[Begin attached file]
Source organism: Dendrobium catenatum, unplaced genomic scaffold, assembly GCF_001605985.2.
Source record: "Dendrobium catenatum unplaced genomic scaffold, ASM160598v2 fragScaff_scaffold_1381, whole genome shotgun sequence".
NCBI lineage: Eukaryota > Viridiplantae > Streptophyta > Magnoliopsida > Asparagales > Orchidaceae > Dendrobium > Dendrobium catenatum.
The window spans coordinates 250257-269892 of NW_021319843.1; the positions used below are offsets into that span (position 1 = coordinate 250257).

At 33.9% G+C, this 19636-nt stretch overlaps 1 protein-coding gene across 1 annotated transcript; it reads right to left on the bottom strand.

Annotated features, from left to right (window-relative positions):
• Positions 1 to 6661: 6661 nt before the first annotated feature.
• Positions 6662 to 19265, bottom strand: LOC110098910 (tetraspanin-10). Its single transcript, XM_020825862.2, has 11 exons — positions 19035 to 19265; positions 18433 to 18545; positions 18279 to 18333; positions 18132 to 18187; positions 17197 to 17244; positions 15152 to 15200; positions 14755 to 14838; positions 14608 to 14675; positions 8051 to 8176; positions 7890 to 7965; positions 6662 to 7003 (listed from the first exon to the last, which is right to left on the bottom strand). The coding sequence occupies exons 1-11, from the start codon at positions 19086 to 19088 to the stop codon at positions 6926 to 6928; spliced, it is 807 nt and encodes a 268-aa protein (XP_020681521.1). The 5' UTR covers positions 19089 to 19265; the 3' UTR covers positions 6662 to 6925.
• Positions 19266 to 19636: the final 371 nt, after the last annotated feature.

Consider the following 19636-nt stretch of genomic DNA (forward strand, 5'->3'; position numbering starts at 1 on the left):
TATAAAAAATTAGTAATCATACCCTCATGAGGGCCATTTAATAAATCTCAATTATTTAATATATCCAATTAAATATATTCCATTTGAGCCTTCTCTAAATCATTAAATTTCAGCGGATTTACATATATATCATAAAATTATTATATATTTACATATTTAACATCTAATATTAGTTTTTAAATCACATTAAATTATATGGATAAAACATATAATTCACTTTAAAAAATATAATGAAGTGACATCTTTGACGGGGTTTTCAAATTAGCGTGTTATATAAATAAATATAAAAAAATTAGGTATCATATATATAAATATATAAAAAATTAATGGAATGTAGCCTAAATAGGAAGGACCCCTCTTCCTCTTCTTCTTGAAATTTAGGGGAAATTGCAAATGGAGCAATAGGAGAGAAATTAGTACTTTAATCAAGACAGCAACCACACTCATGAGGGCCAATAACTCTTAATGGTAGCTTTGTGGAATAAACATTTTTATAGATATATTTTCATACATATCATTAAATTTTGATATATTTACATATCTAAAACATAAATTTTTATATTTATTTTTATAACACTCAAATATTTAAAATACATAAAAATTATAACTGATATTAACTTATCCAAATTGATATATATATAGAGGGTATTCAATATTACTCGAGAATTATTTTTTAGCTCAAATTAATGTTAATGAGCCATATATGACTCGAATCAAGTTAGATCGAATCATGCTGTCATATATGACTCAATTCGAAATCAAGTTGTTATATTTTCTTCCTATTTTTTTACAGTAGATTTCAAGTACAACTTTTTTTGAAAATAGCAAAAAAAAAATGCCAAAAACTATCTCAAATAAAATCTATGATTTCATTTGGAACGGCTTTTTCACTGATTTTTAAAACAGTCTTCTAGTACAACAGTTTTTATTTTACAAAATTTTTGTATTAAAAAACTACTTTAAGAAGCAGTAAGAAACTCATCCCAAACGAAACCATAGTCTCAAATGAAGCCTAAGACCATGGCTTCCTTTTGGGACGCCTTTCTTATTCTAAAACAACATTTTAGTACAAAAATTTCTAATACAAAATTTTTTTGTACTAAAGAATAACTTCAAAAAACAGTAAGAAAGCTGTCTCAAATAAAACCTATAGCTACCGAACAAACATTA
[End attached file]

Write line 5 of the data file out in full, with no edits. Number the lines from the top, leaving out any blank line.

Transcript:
At 33.9% G+C, this 19636-nt stretch overlaps 1 protein-coding gene across 1 annotated transcript; it reads right to left on the bottom strand.